California: Black Women's Group to Offer Facts About HIV/AIDS
June 23, 2008
On Saturday, "Sistahs Getting Real About HIV/AIDS," was being held at the San Francisco Public Library on Larkin Street. Hosted by the Oakland chapter of the National Coalition of 100 Black Women, the event included free and confidential rapid HIV testing and is part of a week of activities leading up to National HIV Testing Day on June 27.
"It's really about real talk -- what you don't want to think about and what you should," said Cathy Adams, the chapter's founding president.
Scheduled event topics included coping with a husband who has sex with other men on the "down low," HIV/AIDS stigma, and how parents can talk with their teens about sex.
"Some parents are not comfortable having open, candid conversations with their children," said Adams.
Featured speaker Desiree Rushing, 49, is not one of those parents. Diagnosed with HIV 17 years ago, she talked about the disease with her son, who is now 29 and a new father. "What you're hearing in the background is something I thought I'd never be able to have," said Rushing over the phone and cries of her grandchild. She was one of three Bay Area women featured in "Breaking the Silence," which was being shown at the symposium.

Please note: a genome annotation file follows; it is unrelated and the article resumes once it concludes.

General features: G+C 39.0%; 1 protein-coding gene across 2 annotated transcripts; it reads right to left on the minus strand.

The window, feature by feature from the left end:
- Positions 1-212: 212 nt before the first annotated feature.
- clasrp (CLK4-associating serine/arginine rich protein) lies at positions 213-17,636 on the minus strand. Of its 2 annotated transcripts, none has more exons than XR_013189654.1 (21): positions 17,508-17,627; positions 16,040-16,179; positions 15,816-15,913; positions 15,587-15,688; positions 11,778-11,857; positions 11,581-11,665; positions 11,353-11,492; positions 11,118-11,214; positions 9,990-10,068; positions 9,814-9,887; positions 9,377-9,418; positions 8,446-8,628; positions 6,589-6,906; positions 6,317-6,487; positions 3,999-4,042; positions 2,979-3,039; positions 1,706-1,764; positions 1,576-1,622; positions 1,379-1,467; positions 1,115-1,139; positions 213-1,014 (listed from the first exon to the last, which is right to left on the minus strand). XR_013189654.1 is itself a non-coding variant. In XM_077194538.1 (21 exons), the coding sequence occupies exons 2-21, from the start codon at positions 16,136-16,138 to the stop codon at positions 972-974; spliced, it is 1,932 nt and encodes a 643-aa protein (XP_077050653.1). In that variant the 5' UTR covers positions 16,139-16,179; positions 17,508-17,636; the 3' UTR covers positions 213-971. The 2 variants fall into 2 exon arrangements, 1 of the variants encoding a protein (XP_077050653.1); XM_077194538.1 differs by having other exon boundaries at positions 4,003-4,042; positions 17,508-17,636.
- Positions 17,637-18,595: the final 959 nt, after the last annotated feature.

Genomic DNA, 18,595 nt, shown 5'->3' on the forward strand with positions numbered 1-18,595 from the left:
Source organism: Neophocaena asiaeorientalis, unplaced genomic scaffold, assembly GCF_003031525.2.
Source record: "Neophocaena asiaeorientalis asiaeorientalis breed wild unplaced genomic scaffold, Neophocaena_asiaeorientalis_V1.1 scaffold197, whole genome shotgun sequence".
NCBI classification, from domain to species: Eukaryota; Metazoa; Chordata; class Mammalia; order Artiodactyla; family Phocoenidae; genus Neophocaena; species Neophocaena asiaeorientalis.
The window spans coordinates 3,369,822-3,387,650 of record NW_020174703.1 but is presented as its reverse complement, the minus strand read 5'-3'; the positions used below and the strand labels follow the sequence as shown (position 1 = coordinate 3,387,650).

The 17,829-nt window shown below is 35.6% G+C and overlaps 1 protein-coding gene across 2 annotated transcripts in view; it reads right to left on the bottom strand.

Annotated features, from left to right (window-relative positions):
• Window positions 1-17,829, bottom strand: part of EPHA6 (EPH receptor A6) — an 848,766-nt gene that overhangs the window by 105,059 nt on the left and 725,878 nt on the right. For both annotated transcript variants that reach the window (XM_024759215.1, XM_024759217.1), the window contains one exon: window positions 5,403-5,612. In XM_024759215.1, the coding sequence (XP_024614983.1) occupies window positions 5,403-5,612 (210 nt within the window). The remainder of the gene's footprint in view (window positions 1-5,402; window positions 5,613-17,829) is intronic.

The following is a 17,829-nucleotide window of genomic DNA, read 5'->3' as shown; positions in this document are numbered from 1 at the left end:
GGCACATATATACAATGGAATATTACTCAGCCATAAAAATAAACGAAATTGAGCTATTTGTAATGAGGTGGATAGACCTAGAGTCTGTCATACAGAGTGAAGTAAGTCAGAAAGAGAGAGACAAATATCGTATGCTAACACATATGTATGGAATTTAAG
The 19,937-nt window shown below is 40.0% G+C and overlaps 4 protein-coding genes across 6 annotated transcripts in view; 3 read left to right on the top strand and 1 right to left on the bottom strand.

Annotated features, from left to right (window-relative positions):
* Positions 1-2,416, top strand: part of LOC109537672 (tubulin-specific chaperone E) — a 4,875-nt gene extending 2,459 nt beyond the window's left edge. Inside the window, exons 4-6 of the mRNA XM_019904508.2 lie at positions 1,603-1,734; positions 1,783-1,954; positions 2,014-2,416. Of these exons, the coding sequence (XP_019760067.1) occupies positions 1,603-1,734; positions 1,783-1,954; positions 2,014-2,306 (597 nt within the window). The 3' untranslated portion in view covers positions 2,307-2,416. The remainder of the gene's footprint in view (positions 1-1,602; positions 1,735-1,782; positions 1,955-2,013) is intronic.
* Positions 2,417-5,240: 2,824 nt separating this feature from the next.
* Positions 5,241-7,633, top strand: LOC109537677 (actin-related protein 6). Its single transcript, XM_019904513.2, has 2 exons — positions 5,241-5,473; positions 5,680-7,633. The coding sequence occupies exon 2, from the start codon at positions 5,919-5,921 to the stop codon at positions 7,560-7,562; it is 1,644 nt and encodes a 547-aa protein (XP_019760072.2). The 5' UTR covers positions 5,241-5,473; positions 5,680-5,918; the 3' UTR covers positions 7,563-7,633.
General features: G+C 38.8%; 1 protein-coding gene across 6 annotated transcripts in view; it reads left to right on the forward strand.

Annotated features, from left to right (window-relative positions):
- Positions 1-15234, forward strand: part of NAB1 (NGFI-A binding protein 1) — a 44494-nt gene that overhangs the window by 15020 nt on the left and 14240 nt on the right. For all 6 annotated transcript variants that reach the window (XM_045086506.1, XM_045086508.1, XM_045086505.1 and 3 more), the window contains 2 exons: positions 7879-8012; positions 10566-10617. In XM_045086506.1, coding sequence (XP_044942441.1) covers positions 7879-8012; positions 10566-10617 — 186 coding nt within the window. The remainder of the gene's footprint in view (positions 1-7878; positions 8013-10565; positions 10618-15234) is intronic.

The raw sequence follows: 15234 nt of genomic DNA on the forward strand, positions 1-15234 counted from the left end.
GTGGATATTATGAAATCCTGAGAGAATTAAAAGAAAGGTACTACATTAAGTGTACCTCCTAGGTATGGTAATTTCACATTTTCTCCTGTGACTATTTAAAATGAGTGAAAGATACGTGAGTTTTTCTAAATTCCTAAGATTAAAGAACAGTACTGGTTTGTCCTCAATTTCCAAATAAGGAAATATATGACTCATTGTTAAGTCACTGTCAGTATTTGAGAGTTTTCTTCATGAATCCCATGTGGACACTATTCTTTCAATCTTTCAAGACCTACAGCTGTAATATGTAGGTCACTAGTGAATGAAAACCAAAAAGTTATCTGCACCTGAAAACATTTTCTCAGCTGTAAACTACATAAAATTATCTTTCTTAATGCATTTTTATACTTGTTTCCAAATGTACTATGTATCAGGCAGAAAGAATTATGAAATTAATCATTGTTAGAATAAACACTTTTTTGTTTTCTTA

In 2006, the rate of HIV among black women was more than 19 times that of white women, according to CDC.
"We want a message to come through to say we cannot leave our sisters and brothers behind," Adams said.
Contra Costa Times
6.20.2008; Shauntel Lowe
This article was provided by U.S. Centers for Disease Control and Prevention. It is a part of the publication CDC HIV/Hepatitis/STD/TB Prevention News Update. Visit the CDC's website to find out more about their activities, publications and services.